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Steven Reed To Be Sworn In As Montgomery’s First Black Mayor

Montgomery, Alabama is a city with a very rich history of civil rights and conversely one marred with racism, violence, and hatred.

Today, the city begins a new chapter as Steven Reed will become the very first African-American person to be sworn in as Mayor according to WGNO.

Before taking the reigns of city, Reed was a Montgomery County probate judge who will now replace Mayor Todd Strange after he chose not to seek reelection.

Montgomery was the site of the Rosa Parks-inspired bus boycott in 1955 and Dr. Martin Luther King Jr.’s Dexter Avenue Baptist Church, as well as the destination of the 1965 Selma-to-Montgomery protest marches that were met with brutal police violence and led to the Voting Rights Act.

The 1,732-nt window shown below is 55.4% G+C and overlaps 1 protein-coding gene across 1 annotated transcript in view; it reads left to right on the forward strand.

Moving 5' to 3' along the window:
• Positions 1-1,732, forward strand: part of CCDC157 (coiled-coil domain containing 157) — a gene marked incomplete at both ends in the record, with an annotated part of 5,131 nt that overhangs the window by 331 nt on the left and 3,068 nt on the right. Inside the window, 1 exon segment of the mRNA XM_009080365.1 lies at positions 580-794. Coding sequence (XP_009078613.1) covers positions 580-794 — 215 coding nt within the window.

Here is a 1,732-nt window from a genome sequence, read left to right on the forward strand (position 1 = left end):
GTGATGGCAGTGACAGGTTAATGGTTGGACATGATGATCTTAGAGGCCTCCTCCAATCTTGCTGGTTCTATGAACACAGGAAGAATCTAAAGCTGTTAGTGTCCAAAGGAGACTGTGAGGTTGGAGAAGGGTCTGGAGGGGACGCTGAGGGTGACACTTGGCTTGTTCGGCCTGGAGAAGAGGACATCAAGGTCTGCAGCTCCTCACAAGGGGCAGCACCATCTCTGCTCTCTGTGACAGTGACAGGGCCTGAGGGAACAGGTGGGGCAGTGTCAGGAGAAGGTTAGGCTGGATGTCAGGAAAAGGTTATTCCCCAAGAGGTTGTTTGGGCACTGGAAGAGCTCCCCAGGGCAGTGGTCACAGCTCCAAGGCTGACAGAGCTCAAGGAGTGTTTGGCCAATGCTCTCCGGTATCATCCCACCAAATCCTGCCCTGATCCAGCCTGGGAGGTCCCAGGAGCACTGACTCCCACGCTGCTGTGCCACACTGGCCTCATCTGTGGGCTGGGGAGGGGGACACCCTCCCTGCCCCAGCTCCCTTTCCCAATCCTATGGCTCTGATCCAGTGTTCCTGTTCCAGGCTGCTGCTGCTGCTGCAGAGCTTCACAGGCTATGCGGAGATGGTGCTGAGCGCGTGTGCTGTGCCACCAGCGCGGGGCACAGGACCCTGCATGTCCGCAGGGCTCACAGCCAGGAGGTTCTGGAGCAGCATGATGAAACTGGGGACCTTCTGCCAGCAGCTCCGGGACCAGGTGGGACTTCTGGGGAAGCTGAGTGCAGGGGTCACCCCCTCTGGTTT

The nation’s first memorial for more than 4,000 victims of lynchings opened there last year. About 60% of the city’s residents are black.

With all that baggage, Reed, who was born and raised in the Alabama capitol, is ready to take the city into a new era.

“We’ve been unified on the message of opportunity and creating an environment where people can live, learn and earn,” Reed said.

“We want to let everyone know that this is a new Montgomery,” Reed said. “This is a new day, and we’re going to be a great part and a great asset to this country.”

Clap for ’em!



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